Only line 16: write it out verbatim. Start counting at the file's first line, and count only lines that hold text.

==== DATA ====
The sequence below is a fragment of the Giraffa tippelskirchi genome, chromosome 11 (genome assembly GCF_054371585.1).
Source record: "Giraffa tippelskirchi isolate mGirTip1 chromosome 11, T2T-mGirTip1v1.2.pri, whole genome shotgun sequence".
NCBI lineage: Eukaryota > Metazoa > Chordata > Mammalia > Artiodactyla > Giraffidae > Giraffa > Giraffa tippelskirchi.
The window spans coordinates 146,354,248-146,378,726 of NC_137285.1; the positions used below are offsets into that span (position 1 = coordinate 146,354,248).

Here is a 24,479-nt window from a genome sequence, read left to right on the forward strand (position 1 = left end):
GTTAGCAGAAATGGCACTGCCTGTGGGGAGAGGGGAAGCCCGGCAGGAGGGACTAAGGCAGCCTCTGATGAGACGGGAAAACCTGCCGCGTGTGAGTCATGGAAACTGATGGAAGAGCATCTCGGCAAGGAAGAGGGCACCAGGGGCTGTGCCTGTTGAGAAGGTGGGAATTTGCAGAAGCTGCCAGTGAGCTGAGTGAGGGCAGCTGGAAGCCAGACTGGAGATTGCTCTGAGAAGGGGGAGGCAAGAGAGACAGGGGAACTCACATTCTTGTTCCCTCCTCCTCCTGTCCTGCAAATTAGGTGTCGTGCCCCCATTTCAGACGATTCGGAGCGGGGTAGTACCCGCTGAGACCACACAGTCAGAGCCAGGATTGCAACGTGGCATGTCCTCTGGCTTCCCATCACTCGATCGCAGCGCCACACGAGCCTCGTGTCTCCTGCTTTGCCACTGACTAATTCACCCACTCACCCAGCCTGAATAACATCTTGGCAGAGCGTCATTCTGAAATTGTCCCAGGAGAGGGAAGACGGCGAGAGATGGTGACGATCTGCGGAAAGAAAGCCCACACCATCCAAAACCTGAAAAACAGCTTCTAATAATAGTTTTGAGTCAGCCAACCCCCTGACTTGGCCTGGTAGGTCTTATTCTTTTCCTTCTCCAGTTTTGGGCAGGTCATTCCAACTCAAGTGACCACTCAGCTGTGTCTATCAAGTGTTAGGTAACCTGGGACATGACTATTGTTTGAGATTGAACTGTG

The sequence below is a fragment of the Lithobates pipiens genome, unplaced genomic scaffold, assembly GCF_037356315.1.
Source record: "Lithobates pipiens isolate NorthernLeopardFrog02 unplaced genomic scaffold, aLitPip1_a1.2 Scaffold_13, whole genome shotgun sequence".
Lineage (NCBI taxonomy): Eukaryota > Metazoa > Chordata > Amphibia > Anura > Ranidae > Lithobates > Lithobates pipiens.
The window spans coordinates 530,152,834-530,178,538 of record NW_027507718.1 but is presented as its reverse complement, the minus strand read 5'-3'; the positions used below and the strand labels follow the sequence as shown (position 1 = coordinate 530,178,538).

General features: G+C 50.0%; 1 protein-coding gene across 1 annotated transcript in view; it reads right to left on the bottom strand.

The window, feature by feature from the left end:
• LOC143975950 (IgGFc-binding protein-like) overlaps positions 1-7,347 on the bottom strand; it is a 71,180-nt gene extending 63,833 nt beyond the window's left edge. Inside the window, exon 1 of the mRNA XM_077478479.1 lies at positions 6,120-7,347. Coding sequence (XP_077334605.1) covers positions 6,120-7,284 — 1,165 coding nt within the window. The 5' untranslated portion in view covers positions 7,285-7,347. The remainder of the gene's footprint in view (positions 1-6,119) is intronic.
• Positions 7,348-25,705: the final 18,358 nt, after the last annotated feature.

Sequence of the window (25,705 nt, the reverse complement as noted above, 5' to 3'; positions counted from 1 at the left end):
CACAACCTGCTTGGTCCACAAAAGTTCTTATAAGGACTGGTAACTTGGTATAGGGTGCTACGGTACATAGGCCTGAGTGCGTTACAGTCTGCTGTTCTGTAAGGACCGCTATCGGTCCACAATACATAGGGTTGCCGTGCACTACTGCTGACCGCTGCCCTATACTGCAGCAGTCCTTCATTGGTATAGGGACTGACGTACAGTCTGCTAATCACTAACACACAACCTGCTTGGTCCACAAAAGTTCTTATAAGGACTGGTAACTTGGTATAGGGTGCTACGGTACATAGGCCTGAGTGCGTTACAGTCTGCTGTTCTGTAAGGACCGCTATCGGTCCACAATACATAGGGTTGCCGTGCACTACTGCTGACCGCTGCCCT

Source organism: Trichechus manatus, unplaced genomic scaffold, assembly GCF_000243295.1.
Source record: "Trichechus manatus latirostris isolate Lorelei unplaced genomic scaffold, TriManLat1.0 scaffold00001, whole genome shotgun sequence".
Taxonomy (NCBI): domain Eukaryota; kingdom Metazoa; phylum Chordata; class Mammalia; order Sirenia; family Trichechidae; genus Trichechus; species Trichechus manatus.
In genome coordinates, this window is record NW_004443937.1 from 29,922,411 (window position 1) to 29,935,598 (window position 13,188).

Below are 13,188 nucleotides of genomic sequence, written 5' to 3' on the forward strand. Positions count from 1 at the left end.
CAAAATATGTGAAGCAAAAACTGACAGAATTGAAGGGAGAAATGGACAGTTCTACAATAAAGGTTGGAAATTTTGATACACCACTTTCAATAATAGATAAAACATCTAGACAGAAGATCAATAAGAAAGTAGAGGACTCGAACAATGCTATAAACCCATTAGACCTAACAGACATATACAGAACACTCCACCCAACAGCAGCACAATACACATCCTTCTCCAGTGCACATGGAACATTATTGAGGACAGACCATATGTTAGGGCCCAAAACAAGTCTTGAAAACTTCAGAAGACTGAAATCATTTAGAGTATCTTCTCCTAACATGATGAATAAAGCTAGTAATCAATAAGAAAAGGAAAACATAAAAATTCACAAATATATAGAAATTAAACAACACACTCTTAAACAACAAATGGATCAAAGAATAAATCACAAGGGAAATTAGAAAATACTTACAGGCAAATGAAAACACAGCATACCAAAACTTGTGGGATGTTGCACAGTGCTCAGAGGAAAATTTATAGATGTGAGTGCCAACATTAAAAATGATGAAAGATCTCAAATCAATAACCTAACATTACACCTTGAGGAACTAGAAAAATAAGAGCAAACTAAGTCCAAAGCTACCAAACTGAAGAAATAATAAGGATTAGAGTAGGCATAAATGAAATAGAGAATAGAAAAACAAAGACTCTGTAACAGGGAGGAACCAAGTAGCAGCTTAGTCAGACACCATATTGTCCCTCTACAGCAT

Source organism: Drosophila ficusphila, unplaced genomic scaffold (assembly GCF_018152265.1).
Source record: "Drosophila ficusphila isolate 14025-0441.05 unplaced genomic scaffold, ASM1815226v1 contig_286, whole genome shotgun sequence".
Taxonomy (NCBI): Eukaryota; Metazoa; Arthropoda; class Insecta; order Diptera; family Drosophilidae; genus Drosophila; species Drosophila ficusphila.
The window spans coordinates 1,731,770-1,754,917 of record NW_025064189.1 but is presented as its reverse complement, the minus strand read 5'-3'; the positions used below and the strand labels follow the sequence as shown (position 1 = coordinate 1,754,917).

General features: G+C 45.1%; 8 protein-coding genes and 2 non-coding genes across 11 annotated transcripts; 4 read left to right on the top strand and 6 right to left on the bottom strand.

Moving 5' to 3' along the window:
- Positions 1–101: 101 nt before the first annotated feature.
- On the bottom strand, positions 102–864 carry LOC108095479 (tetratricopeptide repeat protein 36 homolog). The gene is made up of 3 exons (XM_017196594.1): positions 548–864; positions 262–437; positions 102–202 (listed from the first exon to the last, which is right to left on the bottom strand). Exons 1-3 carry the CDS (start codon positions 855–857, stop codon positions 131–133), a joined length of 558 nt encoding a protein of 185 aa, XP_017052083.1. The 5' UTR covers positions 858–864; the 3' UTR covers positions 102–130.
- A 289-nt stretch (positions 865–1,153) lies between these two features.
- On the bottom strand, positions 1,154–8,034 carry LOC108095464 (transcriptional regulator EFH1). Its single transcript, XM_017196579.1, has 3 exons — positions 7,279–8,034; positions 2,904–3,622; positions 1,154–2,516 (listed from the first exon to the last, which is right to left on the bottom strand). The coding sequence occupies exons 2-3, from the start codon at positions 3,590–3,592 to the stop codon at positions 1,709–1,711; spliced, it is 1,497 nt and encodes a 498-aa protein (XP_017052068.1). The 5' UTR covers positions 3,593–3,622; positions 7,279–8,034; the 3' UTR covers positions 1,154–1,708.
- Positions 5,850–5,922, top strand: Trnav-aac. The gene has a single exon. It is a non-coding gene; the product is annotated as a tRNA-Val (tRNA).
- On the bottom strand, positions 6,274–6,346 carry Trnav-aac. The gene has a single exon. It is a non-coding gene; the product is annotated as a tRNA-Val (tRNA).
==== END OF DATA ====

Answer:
CACAACCTGCTTGGTCCACAAAAGTTCTTATAAGGACTGGTAACTTGGTATAGGGTGCTACGGTACATAGGCCTGAGTGCGTTACAGTCTGCTGTTCTGTAAGGACCGCTATCGGTCCACAATACATAGGGTTGCCGTGCACTACTGCTGACCGCTGCCCTATACTGCAGCAGTCCTTCATTGGTATAGGGACTGACGTACAGTCTGCTAATCACTAACACACAACCTGCTTGGTCCACAAAAGTTCTTATAAGGACTGGTAACTTGGTATAGGGTGCTACGGTACATAGGCCTGAGTGCGTTACAGTCTGCTGTTCTGTAAGGACCGCTATCGGTCCACAATACATAGGGTTGCCGTGCACTACTGCTGACCGCTGCCCT